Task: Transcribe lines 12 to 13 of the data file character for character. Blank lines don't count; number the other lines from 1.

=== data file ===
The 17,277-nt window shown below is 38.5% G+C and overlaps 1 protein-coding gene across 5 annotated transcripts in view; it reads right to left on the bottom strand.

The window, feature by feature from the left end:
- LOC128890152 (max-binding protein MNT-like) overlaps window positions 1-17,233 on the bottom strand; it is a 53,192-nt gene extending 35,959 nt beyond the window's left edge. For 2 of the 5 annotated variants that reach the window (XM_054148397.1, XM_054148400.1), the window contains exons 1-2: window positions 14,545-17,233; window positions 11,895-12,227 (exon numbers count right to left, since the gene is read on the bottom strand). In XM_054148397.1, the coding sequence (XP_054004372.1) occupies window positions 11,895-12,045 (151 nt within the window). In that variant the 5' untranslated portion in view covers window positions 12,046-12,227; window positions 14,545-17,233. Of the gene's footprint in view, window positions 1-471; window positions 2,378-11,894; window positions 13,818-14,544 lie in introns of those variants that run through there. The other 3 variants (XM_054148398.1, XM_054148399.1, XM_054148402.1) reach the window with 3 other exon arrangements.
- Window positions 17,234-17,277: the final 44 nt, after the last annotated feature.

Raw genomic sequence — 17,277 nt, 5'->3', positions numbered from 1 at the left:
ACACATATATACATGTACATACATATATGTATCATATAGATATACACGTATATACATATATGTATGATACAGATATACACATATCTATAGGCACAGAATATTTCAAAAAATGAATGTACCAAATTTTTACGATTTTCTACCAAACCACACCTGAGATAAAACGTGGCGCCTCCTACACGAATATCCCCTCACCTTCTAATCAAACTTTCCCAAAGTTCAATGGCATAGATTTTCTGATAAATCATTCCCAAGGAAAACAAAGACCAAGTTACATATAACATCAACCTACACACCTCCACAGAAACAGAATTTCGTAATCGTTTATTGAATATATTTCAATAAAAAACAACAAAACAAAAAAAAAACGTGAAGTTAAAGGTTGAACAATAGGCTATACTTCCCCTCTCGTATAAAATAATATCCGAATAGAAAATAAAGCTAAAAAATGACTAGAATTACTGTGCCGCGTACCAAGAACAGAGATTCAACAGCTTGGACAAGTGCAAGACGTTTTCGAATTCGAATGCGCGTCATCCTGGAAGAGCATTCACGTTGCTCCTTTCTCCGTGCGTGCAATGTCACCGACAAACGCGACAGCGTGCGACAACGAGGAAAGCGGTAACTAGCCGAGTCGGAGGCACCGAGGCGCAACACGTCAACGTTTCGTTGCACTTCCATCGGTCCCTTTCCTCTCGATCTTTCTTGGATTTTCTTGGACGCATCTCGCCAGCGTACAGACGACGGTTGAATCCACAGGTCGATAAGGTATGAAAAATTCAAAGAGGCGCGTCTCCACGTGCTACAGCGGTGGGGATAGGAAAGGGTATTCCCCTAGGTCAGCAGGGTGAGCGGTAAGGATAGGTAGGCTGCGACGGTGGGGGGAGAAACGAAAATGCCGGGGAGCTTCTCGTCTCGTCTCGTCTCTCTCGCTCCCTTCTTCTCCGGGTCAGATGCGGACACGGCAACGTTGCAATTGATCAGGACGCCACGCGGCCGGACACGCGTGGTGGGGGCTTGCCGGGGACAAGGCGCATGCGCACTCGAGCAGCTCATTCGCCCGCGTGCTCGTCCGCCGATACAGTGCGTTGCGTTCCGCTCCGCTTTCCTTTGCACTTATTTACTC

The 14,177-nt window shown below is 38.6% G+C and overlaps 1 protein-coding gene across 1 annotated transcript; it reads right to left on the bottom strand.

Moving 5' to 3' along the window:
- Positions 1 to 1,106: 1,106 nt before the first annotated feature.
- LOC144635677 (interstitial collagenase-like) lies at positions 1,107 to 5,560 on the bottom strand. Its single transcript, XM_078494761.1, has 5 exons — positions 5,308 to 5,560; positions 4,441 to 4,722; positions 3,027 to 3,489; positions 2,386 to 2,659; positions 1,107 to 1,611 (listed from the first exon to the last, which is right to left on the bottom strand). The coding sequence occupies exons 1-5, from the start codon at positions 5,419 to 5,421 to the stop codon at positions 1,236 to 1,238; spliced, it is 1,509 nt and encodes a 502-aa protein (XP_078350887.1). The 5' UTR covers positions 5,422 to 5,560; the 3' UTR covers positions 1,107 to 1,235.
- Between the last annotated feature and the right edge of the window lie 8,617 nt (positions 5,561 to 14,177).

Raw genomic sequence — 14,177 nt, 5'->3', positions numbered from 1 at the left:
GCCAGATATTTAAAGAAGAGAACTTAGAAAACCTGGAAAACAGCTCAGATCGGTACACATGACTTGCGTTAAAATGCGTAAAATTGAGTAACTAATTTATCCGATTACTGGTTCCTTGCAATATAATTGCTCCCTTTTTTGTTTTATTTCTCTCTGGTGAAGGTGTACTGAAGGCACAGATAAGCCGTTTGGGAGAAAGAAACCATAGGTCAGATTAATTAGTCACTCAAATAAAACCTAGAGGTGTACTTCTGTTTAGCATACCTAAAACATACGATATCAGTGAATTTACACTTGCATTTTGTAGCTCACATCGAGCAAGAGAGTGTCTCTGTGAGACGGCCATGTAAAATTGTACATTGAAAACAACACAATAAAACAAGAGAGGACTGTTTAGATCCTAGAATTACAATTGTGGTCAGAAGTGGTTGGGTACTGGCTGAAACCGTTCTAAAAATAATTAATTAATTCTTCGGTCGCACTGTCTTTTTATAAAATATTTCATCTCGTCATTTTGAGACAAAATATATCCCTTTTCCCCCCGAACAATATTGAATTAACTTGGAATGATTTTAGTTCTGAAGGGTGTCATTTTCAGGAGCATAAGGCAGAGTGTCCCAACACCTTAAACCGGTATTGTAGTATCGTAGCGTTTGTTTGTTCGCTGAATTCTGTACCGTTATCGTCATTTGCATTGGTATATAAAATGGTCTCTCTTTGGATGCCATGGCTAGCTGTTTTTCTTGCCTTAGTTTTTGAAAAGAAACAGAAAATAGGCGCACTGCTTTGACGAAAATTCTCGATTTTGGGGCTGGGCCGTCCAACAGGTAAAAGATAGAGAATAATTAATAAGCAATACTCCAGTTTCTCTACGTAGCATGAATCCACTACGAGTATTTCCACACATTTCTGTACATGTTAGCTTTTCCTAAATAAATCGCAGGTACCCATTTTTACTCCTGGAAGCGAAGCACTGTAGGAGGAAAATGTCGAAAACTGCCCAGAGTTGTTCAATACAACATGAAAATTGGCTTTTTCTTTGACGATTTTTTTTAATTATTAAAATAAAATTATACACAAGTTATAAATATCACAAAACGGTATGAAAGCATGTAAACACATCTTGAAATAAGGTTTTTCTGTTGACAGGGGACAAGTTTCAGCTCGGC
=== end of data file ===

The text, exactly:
Raw genomic sequence — 14,177 nt, 5'->3', positions numbered from 1 at the left:
GCCAGATATTTAAAGAAGAGAACTTAGAAAACCTGGAAAACAGCTCAGATCGGTACACATGACTTGCGTTAAAATGCGTAAAATTGAGTAACTAATTTATCCGATTACTGGTTCCTTGCAATATAATTGCTCCCTTTTTTGTTTTATTTCTCTCTGGTGAAGGTGTACTGAAGGCACAGATAAGCCGTTTGGGAGAAAGAAACCATAGGTCAGATTAATTAGTCACTCAAATAAAACCTAGAGGTGTACTTCTGTTTAGCATACCTAAAACATACGATATCAGTGAATTTACACTTGCATTTTGTAGCTCACATCGAGCAAGAGAGTGTCTCTGTGAGACGGCCATGTAAAATTGTACATTGAAAACAACACAATAAAACAAGAGAGGACTGTTTAGATCCTAGAATTACAATTGTGGTCAGAAGTGGTTGGGTACTGGCTGAAACCGTTCTAAAAATAATTAATTAATTCTTCGGTCGCACTGTCTTTTTATAAAATATTTCATCTCGTCATTTTGAGACAAAATATATCCCTTTTCCCCCCGAACAATATTGAATTAACTTGGAATGATTTTAGTTCTGAAGGGTGTCATTTTCAGGAGCATAAGGCAGAGTGTCCCAACACCTTAAACCGGTATTGTAGTATCGTAGCGTTTGTTTGTTCGCTGAATTCTGTACCGTTATCGTCATTTGCATTGGTATATAAAATGGTCTCTCTTTGGATGCCATGGCTAGCTGTTTTTCTTGCCTTAGTTTTTGAAAAGAAACAGAAAATAGGCGCACTGCTTTGACGAAAATTCTCGATTTTGGGGCTGGGCCGTCCAACAGGTAAAAGATAGAGAATAATTAATAAGCAATACTCCAGTTTCTCTACGTAGCATGAATCCACTACGAGTATTTCCACACATTTCTGTACATGTTAGCTTTTCCTAAATAAATCGCAGGTACCCATTTTTACTCCTGGAAGCGAAGCACTGTAGGAGGAAAATGTCGAAAACTGCCCAGAGTTGTTCAATACAACATGAAAATTGGCTTTTTCTTTGACGATTTTTTTTAATTATTAAAATAAAATTATACACAAGTTATAAATATCACAAAACGGTATGAAAGCATGTAAACACATCTTGAAATAAGGTTTTTCTGTTGACAGGGGACAAGTTTCAGCTCGGC